Monday, May 19, 2008

Tim Cartmell Seminar: Bagua And Tai Chi Applications

Terry and Alex below, Tim Cartmell in Blue pants above

Tim Cartmell was back in Seattle for a seminar on Bagua and Tai Chi applications on Saturday. Tim (Read his Bio here) is the author of "Effortless Combat Throws", and teaches that these internal arts are composed of 70% grappling and throwing techniques. And believe me, after six hours of grappling and throwing, my nearly fifty-year-old ass feels it!
After fundementals, The Bagua portion delt with defense from a straight jab and a wide hook. The straight jab defense involved moving to the outside of the opponent and using an "eyebrow moping" technique, where you use your forearm and palm to turn the opponents head and neck to the point where he can no longer maintain stability and is taken down. This could begin with a forearm smash if needed. On the wide hook, Tim's technique involved moving into the hook early in it's arc and jamming it with Peng at the elbow. A strike with the other hand can be used. The opponent's arm is taken in a low pass across your body for an oblique shoulder-type throw (which is hard to describe in writing) or the arm is not passed but held with an overhook while your other arm (palm) is placed against opponent's thigh as a fulcrum for a snake-form takedown. There were many options and variations of these techniques.
Tai Chi applications began with yielding drills, showing that when one part of your body is pushed back, the rest of the body moves into the opponent. Also when pushed, your arms in a relaxed state will swing up to intercept and stick to the arm which is pushing. There were quite a few of these drills and variations. An important point I understood was that slant flying must enter the opponents body at near 45 degrees upward. Tim's comparison was that even a small kid can push over a heavy refrigerator if this angle is used. One thing that he really made a point about is that "Parting wild horse's mane" with your arm under opponent's arm and extending across opponent's chest is a flawed technique. He points out that it leaves you wide open to have your arm barred and broken across the opponent's chest. He recommends using it as a shoulder or elbow stroke instead, something I had not considered.
As always, Tim's approach is very scientific, no-nonsense and ultimately practical. His approach is on the grappling aspects, because the hitting options are self-evident.
This is in no way a complete description of the entire seminar, I'm still mulling things around in my mind and making notes. I'm also nursing some sore spots, in that good "I had a sound thrashing" sort of way.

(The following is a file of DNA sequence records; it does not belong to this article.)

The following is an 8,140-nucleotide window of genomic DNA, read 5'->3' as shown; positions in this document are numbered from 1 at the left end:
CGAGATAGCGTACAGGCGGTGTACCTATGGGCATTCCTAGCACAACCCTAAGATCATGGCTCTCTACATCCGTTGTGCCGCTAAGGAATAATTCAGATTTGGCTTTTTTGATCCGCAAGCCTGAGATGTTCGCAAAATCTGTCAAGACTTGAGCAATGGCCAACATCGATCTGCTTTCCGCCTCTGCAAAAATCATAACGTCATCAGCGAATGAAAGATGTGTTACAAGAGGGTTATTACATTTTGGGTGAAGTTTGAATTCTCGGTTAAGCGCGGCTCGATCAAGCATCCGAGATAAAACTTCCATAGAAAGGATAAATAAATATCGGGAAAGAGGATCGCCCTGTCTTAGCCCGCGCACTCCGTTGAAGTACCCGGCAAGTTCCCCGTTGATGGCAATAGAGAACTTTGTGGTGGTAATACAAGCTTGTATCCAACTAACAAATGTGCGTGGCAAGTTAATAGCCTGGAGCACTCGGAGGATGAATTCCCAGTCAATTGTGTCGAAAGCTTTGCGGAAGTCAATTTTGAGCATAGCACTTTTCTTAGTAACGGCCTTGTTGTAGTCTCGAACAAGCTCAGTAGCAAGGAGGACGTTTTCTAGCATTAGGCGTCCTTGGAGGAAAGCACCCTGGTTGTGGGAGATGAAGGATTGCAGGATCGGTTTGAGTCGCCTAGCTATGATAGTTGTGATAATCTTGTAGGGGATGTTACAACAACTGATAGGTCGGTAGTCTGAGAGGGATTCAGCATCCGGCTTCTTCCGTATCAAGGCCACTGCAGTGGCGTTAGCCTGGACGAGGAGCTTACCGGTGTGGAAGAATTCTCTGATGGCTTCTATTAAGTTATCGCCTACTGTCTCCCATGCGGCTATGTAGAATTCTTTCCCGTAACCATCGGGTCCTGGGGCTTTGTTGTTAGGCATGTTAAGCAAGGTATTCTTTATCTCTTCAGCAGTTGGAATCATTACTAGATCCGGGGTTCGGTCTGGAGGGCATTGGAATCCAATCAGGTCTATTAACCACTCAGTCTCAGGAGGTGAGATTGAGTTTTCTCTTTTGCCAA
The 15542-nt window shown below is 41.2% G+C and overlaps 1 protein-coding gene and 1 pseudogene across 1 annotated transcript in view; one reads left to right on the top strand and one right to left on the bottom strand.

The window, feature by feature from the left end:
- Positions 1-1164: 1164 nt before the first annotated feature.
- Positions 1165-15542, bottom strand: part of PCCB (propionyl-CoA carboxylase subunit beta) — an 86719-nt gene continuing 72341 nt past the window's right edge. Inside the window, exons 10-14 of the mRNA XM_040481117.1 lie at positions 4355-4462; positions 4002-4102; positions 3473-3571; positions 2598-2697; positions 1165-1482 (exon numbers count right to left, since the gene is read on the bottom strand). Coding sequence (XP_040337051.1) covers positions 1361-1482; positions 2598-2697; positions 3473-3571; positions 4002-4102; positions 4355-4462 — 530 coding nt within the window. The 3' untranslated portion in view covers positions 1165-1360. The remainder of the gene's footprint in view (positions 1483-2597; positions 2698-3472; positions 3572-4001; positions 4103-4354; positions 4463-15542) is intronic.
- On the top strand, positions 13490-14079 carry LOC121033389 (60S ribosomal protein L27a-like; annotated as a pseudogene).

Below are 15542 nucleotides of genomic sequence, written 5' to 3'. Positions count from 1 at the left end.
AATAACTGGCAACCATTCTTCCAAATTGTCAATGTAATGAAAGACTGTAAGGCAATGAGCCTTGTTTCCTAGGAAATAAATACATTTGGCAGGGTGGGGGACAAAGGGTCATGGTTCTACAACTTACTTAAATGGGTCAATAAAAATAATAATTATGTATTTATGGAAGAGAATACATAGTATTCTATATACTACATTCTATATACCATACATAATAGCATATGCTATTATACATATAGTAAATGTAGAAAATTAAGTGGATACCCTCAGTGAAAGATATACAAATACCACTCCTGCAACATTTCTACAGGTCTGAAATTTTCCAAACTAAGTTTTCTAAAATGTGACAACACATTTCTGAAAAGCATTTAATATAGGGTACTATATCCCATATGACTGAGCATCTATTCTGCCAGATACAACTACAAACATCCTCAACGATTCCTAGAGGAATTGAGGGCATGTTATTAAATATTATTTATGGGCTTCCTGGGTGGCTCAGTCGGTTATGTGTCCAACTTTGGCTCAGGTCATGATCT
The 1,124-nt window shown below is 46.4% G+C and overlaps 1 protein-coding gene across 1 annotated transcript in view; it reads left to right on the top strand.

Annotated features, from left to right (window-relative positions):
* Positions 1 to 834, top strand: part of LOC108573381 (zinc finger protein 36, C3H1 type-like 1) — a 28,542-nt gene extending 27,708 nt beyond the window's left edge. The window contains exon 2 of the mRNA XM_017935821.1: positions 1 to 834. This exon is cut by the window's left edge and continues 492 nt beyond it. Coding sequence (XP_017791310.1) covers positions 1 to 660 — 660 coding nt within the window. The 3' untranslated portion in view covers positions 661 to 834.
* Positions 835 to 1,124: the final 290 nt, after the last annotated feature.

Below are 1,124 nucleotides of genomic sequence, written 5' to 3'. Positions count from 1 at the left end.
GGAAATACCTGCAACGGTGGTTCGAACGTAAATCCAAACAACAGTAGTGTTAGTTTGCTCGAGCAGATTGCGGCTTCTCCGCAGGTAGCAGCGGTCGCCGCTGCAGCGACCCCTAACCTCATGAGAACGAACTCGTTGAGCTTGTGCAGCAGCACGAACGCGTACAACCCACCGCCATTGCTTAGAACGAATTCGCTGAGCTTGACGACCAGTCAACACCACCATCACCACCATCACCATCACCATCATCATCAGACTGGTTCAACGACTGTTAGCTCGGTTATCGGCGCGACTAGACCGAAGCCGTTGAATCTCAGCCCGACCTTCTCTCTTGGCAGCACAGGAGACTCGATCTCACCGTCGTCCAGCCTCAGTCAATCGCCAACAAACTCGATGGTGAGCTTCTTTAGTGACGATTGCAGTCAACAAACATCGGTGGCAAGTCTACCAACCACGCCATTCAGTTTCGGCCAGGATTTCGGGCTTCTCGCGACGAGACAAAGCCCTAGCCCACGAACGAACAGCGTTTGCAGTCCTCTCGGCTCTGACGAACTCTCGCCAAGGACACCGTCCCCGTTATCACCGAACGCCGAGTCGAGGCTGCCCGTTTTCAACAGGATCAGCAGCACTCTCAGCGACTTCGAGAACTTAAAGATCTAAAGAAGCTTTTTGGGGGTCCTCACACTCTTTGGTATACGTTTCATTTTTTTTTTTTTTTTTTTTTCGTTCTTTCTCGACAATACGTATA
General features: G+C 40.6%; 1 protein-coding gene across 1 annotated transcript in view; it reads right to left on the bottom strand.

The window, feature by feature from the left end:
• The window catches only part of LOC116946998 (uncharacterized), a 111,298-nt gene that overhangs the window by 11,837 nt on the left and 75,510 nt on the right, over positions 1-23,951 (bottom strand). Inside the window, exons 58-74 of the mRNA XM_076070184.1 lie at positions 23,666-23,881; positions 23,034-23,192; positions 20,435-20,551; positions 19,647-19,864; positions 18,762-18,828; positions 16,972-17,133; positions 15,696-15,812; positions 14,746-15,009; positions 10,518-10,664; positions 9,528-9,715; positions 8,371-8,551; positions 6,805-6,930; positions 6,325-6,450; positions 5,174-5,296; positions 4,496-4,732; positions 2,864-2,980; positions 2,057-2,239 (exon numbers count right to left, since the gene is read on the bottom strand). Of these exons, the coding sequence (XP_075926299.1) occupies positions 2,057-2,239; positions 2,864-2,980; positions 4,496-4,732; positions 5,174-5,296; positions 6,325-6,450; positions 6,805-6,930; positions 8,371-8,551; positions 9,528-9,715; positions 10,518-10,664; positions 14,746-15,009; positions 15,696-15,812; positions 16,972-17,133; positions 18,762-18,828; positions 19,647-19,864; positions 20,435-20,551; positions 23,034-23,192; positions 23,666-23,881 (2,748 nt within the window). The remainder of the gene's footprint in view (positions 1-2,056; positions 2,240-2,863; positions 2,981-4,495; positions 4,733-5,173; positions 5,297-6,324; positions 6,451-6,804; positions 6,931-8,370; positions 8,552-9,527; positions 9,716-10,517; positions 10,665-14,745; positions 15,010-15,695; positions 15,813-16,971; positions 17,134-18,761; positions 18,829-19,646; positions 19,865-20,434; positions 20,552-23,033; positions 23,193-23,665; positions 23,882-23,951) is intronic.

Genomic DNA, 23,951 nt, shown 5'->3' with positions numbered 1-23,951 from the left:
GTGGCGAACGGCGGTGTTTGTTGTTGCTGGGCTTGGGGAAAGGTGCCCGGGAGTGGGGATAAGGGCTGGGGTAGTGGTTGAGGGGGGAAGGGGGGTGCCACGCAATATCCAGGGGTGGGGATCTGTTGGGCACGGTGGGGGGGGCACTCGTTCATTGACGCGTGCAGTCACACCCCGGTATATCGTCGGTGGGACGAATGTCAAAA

Information on future seminars and Chinese martial arts in the Seattle area can be found at Jake Burroughs website


Bob Patterson said...

"And believe me, after six hours of grappling and throwing, my nearly fifty-year-old ass feels it!"

Dr. Patterson recommends a nice vodka and tonic. In fact several and all the better if you use flavored vodka.

You are sore because your liver is weak and it must be punished.

On a serious note I look forward to hearing more about the clinic!


Dojo Rat said...

How 'bout Vodka and sour Grapefruit juice?

Tim is very good at pulling the hidden techniques out of the form, his many years of experiance in China and Taiwan show.
Being a former high school wrestler, I would have loved to have started BJJ and other throwing arts when I was younger and more durable. They didn't even have BJJ in the US in the late seventies.
We did do Judo and I was introduced to Aikido during my time at the Tae Kwon Do school, but not mat grappling as is done today.
I would, however, like to focus more on the Chin na applications that are found in the form, and I will try to talk to Jake and Tim about some more of that for next time.

Bob Patterson said...

If all goes according to plan I'm visiting that Chin Na class next week. I also am visiting an aikido dojo before June.

Sabum is studying aikido and likes it. However, his hard taekwondo approach sometimes gets in the way. I'm thinking Chin Na may be better suited for me due to my hard background.

We shall see. Either way expect reports on my blog!

Grapefruit juice? I will consider this...


Hand2Hand said...

I would love to do a Cartmell seminar.

I've always suspected that there is far more grappling to most striking arts, even arts like Okinawan karate or Shaolin Gung Fu, than most people realize.

Today, I got together with my former boss, Ken Gullette, who is shooting some DVD's on the internal arts. We did a lot of self defense applications of Chan Taiji and Bagua.

I haven't had to use my breakfalls as much today as I have in more than 10 years.

Excuse me, but I'm off to soak in a mix of bathwater and zheng gu shui.

Dojo Rat said...

Four days later and I'm still sore...